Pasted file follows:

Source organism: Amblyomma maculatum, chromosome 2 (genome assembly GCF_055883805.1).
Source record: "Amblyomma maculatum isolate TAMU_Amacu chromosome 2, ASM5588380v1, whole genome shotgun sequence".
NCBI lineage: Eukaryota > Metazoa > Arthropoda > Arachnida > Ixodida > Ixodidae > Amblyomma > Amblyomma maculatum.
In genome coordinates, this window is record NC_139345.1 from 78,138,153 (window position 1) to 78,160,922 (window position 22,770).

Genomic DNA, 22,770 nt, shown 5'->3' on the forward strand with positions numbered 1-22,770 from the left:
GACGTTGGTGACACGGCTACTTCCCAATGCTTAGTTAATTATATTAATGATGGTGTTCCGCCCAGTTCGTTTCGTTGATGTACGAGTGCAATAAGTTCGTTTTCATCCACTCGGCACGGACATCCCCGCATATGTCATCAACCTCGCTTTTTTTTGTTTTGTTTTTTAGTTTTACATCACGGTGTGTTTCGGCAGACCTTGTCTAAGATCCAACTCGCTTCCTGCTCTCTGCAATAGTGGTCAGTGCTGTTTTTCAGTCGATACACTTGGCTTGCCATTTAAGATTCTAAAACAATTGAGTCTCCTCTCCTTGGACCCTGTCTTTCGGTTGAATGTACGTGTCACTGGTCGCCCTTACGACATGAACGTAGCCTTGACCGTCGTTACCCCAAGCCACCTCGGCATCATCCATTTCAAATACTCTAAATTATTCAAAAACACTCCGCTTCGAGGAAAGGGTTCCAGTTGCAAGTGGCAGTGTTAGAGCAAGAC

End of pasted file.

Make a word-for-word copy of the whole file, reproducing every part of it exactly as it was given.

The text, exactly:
Source organism: Amblyomma maculatum, chromosome 2 (genome assembly GCF_055883805.1).
Source record: "Amblyomma maculatum isolate TAMU_Amacu chromosome 2, ASM5588380v1, whole genome shotgun sequence".
NCBI lineage: Eukaryota > Metazoa > Arthropoda > Arachnida > Ixodida > Ixodidae > Amblyomma > Amblyomma maculatum.
In genome coordinates, this window is record NC_139345.1 from 78,138,153 (window position 1) to 78,160,922 (window position 22,770).

Genomic DNA, 22,770 nt, shown 5'->3' on the forward strand with positions numbered 1-22,770 from the left:
GACGTTGGTGACACGGCTACTTCCCAATGCTTAGTTAATTATATTAATGATGGTGTTCCGCCCAGTTCGTTTCGTTGATGTACGAGTGCAATAAGTTCGTTTTCATCCACTCGGCACGGACATCCCCGCATATGTCATCAACCTCGCTTTTTTTTGTTTTGTTTTTTAGTTTTACATCACGGTGTGTTTCGGCAGACCTTGTCTAAGATCCAACTCGCTTCCTGCTCTCTGCAATAGTGGTCAGTGCTGTTTTTCAGTCGATACACTTGGCTTGCCATTTAAGATTCTAAAACAATTGAGTCTCCTCTCCTTGGACCCTGTCTTTCGGTTGAATGTACGTGTCACTGGTCGCCCTTACGACATGAACGTAGCCTTGACCGTCGTTACCCCAAGCCACCTCGGCATCATCCATTTCAAATACTCTAAATTATTCAAAAACACTCCGCTTCGAGGAAAGGGTTCCAGTTGCAAGTGGCAGTGTTAGAGCAAGAC